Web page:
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leopardgecko123's avatar

Why does my leopard gecko keep squinting?

Asked by leopardgecko123 (777points) May 28th, 2011 from iPhone

My Leo, Charlie, has been squinting lately. I don’t think it’s because he does not like the light because he squints in the dark too. He has been doing it for about a week and a half now and I’m worried something is wrong with him. I’ve heard that Leos squint because of a bad shed, but I thought that he might have gotten sand in his eye. Why is he squinting and is there a home remedy for it?

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4 Answers

biz's avatar

My wife is a wildlife rehabilitation specialist so she deals with a very wide range of animals. Her advice is that symptoms of illness or distress in reptiles can be very subtle and if you notice anything different in behavior, however slight, should mean a trip to the vet. It could be an eye infection, it could be something completely different, or he could just be chilly but to be on the safe side, call the vet and make an appointment.

Plucky's avatar

There are several reasons your gecko could be squinting:
– loose substrate (like sand, gravel, lizard litter, etc)
– nutritional deficiency
– infection
– injury
– retained eyecaps (bad shedding)

Get rid of your current substrate right away (I know pet stores recommend it but they are wrong). The most common cause of eye issues in geckos is loose substrate. A bit of sand in the eye can cause very bad infections ..which can even cause blindness and/or the need for surgical removal of the eye. Loose substrate can also cause respiratory problems and impaction/compaction (from the gecko ingesting the loose substrate). The best substrate are the solid types like: reptile carpet, non-stick shelf paper/liner, paper towel, plain newspaper and ceramic tiles.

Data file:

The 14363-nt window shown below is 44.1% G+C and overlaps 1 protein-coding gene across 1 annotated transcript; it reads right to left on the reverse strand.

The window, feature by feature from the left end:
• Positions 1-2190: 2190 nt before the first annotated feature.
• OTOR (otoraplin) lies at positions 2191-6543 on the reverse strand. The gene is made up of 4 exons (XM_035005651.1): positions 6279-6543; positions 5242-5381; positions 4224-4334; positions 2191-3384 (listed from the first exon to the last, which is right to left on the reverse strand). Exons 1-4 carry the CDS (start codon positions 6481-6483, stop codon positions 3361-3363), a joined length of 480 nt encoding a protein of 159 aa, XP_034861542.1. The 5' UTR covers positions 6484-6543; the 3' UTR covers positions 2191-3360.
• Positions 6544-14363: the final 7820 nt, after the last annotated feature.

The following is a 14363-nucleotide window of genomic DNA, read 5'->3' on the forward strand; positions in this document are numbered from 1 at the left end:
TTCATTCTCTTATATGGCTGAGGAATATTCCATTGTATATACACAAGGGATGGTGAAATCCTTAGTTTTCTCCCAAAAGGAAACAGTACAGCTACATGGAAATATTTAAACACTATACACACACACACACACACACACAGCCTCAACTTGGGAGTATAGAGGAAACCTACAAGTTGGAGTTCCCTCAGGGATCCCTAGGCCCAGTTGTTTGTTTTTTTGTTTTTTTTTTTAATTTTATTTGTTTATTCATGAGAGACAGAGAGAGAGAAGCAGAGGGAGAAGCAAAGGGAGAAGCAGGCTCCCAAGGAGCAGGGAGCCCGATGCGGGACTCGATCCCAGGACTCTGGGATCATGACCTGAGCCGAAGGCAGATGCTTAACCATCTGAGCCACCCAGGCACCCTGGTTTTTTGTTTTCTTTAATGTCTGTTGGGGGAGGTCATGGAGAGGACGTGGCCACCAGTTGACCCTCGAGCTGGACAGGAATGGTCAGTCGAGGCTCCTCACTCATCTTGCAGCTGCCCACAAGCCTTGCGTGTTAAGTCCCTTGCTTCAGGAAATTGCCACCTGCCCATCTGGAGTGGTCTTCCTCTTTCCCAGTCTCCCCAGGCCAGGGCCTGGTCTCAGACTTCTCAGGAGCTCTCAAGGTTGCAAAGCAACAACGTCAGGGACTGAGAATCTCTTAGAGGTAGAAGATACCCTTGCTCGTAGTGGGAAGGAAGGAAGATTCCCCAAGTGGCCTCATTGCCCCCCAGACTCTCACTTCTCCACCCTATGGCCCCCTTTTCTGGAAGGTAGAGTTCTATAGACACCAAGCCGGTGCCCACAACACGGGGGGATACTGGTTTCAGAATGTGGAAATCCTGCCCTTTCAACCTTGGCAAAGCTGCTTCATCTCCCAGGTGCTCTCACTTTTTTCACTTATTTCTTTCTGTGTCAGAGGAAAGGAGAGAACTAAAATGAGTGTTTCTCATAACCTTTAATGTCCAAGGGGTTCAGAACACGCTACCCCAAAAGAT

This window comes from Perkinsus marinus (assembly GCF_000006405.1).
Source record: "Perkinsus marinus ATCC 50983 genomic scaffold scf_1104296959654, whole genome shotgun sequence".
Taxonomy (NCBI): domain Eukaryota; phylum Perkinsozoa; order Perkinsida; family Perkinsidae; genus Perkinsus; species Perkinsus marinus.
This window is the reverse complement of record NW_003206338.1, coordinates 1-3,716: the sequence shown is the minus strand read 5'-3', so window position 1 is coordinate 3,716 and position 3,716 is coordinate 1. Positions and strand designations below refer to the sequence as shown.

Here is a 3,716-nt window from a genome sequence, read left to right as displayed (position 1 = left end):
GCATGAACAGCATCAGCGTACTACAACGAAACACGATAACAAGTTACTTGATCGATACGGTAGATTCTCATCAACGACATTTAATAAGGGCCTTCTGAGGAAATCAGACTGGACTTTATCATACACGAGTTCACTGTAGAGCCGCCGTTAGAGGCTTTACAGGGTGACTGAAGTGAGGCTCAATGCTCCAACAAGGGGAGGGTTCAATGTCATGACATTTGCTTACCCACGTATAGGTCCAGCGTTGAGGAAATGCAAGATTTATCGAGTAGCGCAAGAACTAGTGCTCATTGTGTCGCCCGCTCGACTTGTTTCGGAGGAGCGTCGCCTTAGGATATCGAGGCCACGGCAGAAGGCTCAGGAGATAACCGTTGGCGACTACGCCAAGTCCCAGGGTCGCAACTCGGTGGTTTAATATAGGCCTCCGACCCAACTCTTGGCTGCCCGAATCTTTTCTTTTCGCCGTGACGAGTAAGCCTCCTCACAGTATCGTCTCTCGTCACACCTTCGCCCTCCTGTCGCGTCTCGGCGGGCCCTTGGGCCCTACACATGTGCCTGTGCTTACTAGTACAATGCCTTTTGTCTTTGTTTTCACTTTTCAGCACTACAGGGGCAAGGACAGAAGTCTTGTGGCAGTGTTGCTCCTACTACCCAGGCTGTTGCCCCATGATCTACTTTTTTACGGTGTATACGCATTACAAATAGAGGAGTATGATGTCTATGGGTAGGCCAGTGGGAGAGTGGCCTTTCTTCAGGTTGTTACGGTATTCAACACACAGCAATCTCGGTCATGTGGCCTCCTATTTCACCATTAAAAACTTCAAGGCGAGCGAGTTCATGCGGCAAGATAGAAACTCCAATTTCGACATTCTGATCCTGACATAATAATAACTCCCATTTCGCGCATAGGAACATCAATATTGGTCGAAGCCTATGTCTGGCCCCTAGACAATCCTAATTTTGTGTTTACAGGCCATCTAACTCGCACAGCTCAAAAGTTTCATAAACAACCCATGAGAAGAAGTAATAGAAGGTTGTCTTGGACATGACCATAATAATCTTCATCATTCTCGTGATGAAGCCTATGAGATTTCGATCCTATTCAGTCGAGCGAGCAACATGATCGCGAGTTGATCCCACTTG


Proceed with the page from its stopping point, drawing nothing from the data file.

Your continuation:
If Charlie is acting normal, other than the squinting, you can gently clean his eyelids with a lukewarm cloth. Also, try a few drops of preservative-free saline solution (like people use for their contact lens) twice a day. Do this for about a week. If he does not get better, or gets worse, take him to a reptile vet.

If Charlie is not acting normal (not eating, lethargic, etc), he should be taken to a reptile vet. He may need antibiotics for an infection, eyecap removal ..or treatment for an injury.

fundevogel's avatar

I suspect your lizard may be channeling a shifty character. Possibly Peter Lorre. Do not worry. He is mostly harmless.

Ltryptophan's avatar

I must answer with a question.

Do they make sunglasses for leopard geckos?

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